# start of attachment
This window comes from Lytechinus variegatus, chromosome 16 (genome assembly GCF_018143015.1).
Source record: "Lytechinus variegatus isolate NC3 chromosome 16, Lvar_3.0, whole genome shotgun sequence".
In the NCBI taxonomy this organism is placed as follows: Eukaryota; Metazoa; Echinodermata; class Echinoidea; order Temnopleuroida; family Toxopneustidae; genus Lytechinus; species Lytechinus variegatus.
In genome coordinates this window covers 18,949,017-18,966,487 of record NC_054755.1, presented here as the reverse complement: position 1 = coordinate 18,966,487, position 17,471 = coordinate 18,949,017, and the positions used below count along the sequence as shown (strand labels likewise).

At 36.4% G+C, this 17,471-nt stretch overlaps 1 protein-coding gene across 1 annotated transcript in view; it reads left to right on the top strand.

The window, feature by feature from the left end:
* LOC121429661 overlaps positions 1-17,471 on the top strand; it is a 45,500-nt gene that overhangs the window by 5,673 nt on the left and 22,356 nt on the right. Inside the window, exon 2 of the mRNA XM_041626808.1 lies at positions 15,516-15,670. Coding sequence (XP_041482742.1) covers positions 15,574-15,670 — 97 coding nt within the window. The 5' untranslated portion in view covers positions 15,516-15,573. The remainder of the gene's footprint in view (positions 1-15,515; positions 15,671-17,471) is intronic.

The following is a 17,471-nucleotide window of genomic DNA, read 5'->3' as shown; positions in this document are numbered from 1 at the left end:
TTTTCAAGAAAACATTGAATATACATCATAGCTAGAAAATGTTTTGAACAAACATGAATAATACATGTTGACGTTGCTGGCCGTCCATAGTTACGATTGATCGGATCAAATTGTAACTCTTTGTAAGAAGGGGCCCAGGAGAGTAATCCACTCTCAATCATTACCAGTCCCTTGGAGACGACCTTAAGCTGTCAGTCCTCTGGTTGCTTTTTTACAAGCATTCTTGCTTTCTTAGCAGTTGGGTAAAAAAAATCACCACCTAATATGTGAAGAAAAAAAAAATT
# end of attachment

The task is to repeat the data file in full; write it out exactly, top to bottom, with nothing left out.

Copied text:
This window comes from Lytechinus variegatus, chromosome 16 (genome assembly GCF_018143015.1).
Source record: "Lytechinus variegatus isolate NC3 chromosome 16, Lvar_3.0, whole genome shotgun sequence".
In the NCBI taxonomy this organism is placed as follows: Eukaryota; Metazoa; Echinodermata; class Echinoidea; order Temnopleuroida; family Toxopneustidae; genus Lytechinus; species Lytechinus variegatus.
In genome coordinates this window covers 18,949,017-18,966,487 of record NC_054755.1, presented here as the reverse complement: position 1 = coordinate 18,966,487, position 17,471 = coordinate 18,949,017, and the positions used below count along the sequence as shown (strand labels likewise).

At 36.4% G+C, this 17,471-nt stretch overlaps 1 protein-coding gene across 1 annotated transcript in view; it reads left to right on the top strand.

The window, feature by feature from the left end:
* LOC121429661 overlaps positions 1-17,471 on the top strand; it is a 45,500-nt gene that overhangs the window by 5,673 nt on the left and 22,356 nt on the right. Inside the window, exon 2 of the mRNA XM_041626808.1 lies at positions 15,516-15,670. Coding sequence (XP_041482742.1) covers positions 15,574-15,670 — 97 coding nt within the window. The 5' untranslated portion in view covers positions 15,516-15,573. The remainder of the gene's footprint in view (positions 1-15,515; positions 15,671-17,471) is intronic.

The following is a 17,471-nucleotide window of genomic DNA, read 5'->3' as shown; positions in this document are numbered from 1 at the left end:
TTTTCAAGAAAACATTGAATATACATCATAGCTAGAAAATGTTTTGAACAAACATGAATAATACATGTTGACGTTGCTGGCCGTCCATAGTTACGATTGATCGGATCAAATTGTAACTCTTTGTAAGAAGGGGCCCAGGAGAGTAATCCACTCTCAATCATTACCAGTCCCTTGGAGACGACCTTAAGCTGTCAGTCCTCTGGTTGCTTTTTTACAAGCATTCTTGCTTTCTTAGCAGTTGGGTAAAAAAAATCACCACCTAATATGTGAAGAAAAAAAAAATT